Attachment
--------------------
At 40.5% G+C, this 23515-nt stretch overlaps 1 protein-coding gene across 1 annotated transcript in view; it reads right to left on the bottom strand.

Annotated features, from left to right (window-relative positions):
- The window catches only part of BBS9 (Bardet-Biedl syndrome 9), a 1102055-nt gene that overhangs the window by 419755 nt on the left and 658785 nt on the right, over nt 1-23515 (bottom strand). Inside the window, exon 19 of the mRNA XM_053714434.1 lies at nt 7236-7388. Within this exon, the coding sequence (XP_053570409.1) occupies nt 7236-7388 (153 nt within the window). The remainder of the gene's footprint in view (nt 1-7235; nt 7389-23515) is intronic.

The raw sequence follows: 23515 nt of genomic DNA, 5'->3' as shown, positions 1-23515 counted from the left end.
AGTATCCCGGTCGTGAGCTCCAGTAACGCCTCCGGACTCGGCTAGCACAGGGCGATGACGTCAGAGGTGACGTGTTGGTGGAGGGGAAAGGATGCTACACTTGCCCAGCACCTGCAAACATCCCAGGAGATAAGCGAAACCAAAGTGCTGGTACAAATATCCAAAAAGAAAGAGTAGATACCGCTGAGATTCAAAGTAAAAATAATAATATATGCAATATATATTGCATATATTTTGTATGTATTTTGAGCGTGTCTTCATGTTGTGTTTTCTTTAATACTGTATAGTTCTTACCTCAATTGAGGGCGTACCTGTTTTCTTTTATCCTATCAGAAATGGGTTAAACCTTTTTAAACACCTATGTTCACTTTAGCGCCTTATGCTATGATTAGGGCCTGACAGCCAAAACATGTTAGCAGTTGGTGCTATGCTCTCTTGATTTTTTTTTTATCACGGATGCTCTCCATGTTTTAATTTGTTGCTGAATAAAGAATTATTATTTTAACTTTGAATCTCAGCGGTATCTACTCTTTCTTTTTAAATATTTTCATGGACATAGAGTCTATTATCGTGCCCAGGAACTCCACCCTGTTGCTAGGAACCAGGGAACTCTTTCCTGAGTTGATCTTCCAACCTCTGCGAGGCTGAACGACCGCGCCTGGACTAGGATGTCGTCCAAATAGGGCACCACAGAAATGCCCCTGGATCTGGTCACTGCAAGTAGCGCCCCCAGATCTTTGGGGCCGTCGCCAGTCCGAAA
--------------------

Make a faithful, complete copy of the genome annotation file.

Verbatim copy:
At 40.5% G+C, this 23515-nt stretch overlaps 1 protein-coding gene across 1 annotated transcript in view; it reads right to left on the bottom strand.

Annotated features, from left to right (window-relative positions):
- The window catches only part of BBS9 (Bardet-Biedl syndrome 9), a 1102055-nt gene that overhangs the window by 419755 nt on the left and 658785 nt on the right, over nt 1-23515 (bottom strand). Inside the window, exon 19 of the mRNA XM_053714434.1 lies at nt 7236-7388. Within this exon, the coding sequence (XP_053570409.1) occupies nt 7236-7388 (153 nt within the window). The remainder of the gene's footprint in view (nt 1-7235; nt 7389-23515) is intronic.

The raw sequence follows: 23515 nt of genomic DNA, 5'->3' as shown, positions 1-23515 counted from the left end.
AGTATCCCGGTCGTGAGCTCCAGTAACGCCTCCGGACTCGGCTAGCACAGGGCGATGACGTCAGAGGTGACGTGTTGGTGGAGGGGAAAGGATGCTACACTTGCCCAGCACCTGCAAACATCCCAGGAGATAAGCGAAACCAAAGTGCTGGTACAAATATCCAAAAAGAAAGAGTAGATACCGCTGAGATTCAAAGTAAAAATAATAATATATGCAATATATATTGCATATATTTTGTATGTATTTTGAGCGTGTCTTCATGTTGTGTTTTCTTTAATACTGTATAGTTCTTACCTCAATTGAGGGCGTACCTGTTTTCTTTTATCCTATCAGAAATGGGTTAAACCTTTTTAAACACCTATGTTCACTTTAGCGCCTTATGCTATGATTAGGGCCTGACAGCCAAAACATGTTAGCAGTTGGTGCTATGCTCTCTTGATTTTTTTTTTATCACGGATGCTCTCCATGTTTTAATTTGTTGCTGAATAAAGAATTATTATTTTAACTTTGAATCTCAGCGGTATCTACTCTTTCTTTTTAAATATTTTCATGGACATAGAGTCTATTATCGTGCCCAGGAACTCCACCCTGTTGCTAGGAACCAGGGAACTCTTTCCTGAGTTGATCTTCCAACCTCTGCGAGGCTGAACGACCGCGCCTGGACTAGGATGTCGTCCAAATAGGGCACCACAGAAATGCCCCTGGATCTGGTCACTGCAAGTAGCGCCCCCAGATCTTTGGGGCCGTCGCCAGTCCGAAA